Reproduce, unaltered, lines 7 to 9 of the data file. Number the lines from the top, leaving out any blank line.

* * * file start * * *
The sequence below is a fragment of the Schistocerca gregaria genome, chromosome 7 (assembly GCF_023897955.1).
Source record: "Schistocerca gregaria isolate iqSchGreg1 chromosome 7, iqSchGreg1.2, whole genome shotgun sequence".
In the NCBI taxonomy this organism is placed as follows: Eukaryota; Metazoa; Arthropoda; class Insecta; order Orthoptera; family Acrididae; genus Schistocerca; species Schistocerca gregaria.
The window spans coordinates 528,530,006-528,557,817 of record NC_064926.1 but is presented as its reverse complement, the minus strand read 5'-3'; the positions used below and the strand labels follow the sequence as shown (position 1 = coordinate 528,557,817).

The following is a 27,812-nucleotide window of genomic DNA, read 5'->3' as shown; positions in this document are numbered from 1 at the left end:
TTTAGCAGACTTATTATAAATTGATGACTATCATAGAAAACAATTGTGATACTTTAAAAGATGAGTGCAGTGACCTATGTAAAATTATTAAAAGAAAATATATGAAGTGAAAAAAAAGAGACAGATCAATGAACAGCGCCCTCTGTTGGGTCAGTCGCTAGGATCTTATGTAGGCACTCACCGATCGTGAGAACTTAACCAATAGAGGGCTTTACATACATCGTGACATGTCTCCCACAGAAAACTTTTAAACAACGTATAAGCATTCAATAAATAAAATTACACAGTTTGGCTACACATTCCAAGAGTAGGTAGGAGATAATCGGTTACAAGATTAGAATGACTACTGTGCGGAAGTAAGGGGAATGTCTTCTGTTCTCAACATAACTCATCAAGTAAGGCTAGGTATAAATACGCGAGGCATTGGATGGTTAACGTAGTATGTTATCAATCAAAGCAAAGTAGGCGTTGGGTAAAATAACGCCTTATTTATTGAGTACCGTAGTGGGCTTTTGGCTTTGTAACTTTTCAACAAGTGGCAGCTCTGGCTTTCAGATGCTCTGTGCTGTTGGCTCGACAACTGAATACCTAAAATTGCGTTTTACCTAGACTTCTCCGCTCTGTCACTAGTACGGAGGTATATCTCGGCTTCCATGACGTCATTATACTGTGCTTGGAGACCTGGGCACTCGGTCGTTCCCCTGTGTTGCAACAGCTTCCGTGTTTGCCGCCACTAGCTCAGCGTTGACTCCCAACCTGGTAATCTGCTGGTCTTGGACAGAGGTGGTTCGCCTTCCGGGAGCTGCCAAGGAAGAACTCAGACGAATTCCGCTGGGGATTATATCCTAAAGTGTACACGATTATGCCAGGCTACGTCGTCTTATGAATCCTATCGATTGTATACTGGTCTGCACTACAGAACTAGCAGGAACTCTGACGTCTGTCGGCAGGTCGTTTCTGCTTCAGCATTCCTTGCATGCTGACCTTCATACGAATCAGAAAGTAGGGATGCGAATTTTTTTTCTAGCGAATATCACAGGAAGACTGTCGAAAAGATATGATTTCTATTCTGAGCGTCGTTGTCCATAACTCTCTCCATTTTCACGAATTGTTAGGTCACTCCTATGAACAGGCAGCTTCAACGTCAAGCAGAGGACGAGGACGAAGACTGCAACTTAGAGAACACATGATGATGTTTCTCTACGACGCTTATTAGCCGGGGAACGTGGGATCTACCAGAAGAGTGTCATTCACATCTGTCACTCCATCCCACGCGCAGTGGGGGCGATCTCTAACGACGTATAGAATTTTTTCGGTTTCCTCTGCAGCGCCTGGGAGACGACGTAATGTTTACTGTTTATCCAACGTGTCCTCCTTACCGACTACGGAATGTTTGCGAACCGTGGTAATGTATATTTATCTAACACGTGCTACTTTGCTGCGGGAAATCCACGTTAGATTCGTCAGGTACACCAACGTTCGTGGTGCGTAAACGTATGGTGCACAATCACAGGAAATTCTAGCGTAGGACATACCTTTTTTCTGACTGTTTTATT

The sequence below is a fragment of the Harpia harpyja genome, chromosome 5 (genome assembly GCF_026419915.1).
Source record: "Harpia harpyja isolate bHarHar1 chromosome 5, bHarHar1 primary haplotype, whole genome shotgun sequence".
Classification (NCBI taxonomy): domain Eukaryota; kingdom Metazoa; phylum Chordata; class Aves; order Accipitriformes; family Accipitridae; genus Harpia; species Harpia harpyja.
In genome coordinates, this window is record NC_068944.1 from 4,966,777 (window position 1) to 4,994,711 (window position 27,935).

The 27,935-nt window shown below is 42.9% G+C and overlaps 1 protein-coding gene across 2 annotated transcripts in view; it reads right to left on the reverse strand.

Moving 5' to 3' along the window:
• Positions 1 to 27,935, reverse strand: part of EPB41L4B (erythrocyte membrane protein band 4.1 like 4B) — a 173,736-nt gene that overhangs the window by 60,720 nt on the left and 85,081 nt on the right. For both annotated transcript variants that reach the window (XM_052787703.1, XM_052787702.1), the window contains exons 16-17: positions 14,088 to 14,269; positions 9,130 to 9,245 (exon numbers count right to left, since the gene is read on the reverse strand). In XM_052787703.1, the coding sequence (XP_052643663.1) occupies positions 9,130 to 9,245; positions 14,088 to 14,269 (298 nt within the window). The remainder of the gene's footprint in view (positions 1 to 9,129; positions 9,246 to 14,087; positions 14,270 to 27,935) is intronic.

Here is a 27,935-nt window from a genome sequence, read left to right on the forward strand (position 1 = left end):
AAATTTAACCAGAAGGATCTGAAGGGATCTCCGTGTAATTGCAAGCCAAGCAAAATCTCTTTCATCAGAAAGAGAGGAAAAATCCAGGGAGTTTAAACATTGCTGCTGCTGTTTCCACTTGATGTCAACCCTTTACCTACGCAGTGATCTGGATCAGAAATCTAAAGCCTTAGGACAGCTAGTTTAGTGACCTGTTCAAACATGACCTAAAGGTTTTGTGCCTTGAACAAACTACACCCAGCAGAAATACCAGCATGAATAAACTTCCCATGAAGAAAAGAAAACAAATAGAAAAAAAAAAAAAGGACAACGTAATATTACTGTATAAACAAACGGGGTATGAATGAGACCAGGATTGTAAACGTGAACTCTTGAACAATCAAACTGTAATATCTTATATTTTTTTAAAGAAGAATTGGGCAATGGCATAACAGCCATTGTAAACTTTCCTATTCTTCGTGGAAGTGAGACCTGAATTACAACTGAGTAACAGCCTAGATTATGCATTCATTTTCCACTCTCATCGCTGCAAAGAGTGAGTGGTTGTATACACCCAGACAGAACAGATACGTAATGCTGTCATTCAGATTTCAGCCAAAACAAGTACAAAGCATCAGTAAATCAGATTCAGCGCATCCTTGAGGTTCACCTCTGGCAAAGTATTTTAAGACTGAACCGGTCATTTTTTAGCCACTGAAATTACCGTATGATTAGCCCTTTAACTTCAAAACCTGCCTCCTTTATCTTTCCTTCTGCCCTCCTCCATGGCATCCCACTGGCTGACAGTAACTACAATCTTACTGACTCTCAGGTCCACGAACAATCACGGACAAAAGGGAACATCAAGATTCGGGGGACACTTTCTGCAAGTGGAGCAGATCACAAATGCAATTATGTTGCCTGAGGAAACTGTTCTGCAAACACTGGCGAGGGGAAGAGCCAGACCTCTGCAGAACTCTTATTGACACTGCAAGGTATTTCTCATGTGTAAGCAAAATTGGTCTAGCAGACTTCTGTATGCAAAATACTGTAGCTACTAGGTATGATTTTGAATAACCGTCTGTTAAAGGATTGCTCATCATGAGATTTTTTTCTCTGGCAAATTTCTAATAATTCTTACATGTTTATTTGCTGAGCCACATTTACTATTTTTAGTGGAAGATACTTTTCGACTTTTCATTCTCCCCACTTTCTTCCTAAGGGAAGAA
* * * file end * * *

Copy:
The sequence below is a fragment of the Harpia harpyja genome, chromosome 5 (genome assembly GCF_026419915.1).
Source record: "Harpia harpyja isolate bHarHar1 chromosome 5, bHarHar1 primary haplotype, whole genome shotgun sequence".
Classification (NCBI taxonomy): domain Eukaryota; kingdom Metazoa; phylum Chordata; class Aves; order Accipitriformes; family Accipitridae; genus Harpia; species Harpia harpyja.